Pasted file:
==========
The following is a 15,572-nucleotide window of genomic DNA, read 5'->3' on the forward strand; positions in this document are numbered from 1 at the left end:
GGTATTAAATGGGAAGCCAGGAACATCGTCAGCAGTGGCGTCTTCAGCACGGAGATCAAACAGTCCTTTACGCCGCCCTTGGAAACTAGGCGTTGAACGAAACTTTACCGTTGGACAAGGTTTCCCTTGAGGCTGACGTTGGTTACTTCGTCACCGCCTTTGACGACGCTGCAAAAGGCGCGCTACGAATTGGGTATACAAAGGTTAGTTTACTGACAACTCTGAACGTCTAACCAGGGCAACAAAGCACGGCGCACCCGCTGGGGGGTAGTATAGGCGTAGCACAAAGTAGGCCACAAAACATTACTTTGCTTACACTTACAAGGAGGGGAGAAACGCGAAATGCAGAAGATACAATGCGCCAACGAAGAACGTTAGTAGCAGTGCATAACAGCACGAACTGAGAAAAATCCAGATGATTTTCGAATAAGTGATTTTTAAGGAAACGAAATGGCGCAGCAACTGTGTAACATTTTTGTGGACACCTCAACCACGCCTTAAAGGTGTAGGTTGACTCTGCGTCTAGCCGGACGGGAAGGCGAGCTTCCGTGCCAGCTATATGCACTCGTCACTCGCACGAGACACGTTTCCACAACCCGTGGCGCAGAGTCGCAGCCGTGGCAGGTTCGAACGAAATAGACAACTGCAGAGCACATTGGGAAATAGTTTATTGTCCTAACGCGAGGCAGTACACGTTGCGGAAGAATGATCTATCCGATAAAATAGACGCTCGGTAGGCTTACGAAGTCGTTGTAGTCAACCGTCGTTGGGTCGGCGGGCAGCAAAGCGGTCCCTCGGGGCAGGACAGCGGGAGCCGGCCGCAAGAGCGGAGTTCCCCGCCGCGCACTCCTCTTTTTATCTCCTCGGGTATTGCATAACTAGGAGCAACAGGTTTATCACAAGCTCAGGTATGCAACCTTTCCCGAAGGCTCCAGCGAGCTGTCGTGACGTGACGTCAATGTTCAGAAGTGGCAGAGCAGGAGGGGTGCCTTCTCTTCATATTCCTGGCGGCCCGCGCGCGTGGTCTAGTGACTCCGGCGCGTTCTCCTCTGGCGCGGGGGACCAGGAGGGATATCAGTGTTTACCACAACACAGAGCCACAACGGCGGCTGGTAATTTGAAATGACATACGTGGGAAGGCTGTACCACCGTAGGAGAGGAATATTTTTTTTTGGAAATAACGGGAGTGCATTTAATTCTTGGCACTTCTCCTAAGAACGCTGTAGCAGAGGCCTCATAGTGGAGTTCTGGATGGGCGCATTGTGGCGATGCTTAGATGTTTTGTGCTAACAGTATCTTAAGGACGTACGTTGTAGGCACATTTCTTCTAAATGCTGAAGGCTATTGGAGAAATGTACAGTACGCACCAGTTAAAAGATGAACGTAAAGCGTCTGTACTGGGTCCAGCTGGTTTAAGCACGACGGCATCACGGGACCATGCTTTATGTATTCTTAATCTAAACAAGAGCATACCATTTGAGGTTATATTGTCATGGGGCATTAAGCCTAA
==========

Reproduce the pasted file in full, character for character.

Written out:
The following is a 15,572-nucleotide window of genomic DNA, read 5'->3' on the forward strand; positions in this document are numbered from 1 at the left end:
GGTATTAAATGGGAAGCCAGGAACATCGTCAGCAGTGGCGTCTTCAGCACGGAGATCAAACAGTCCTTTACGCCGCCCTTGGAAACTAGGCGTTGAACGAAACTTTACCGTTGGACAAGGTTTCCCTTGAGGCTGACGTTGGTTACTTCGTCACCGCCTTTGACGACGCTGCAAAAGGCGCGCTACGAATTGGGTATACAAAGGTTAGTTTACTGACAACTCTGAACGTCTAACCAGGGCAACAAAGCACGGCGCACCCGCTGGGGGGTAGTATAGGCGTAGCACAAAGTAGGCCACAAAACATTACTTTGCTTACACTTACAAGGAGGGGAGAAACGCGAAATGCAGAAGATACAATGCGCCAACGAAGAACGTTAGTAGCAGTGCATAACAGCACGAACTGAGAAAAATCCAGATGATTTTCGAATAAGTGATTTTTAAGGAAACGAAATGGCGCAGCAACTGTGTAACATTTTTGTGGACACCTCAACCACGCCTTAAAGGTGTAGGTTGACTCTGCGTCTAGCCGGACGGGAAGGCGAGCTTCCGTGCCAGCTATATGCACTCGTCACTCGCACGAGACACGTTTCCACAACCCGTGGCGCAGAGTCGCAGCCGTGGCAGGTTCGAACGAAATAGACAACTGCAGAGCACATTGGGAAATAGTTTATTGTCCTAACGCGAGGCAGTACACGTTGCGGAAGAATGATCTATCCGATAAAATAGACGCTCGGTAGGCTTACGAAGTCGTTGTAGTCAACCGTCGTTGGGTCGGCGGGCAGCAAAGCGGTCCCTCGGGGCAGGACAGCGGGAGCCGGCCGCAAGAGCGGAGTTCCCCGCCGCGCACTCCTCTTTTTATCTCCTCGGGTATTGCATAACTAGGAGCAACAGGTTTATCACAAGCTCAGGTATGCAACCTTTCCCGAAGGCTCCAGCGAGCTGTCGTGACGTGACGTCAATGTTCAGAAGTGGCAGAGCAGGAGGGGTGCCTTCTCTTCATATTCCTGGCGGCCCGCGCGCGTGGTCTAGTGACTCCGGCGCGTTCTCCTCTGGCGCGGGGGACCAGGAGGGATATCAGTGTTTACCACAACACAGAGCCACAACGGCGGCTGGTAATTTGAAATGACATACGTGGGAAGGCTGTACCACCGTAGGAGAGGAATATTTTTTTTTGGAAATAACGGGAGTGCATTTAATTCTTGGCACTTCTCCTAAGAACGCTGTAGCAGAGGCCTCATAGTGGAGTTCTGGATGGGCGCATTGTGGCGATGCTTAGATGTTTTGTGCTAACAGTATCTTAAGGACGTACGTTGTAGGCACATTTCTTCTAAATGCTGAAGGCTATTGGAGAAATGTACAGTACGCACCAGTTAAAAGATGAACGTAAAGCGTCTGTACTGGGTCCAGCTGGTTTAAGCACGACGGCATCACGGGACCATGCTTTATGTATTCTTAATCTAAACAAGAGCATACCATTTGAGGTTATATTGTCATGGGGCATTAAGCCTAA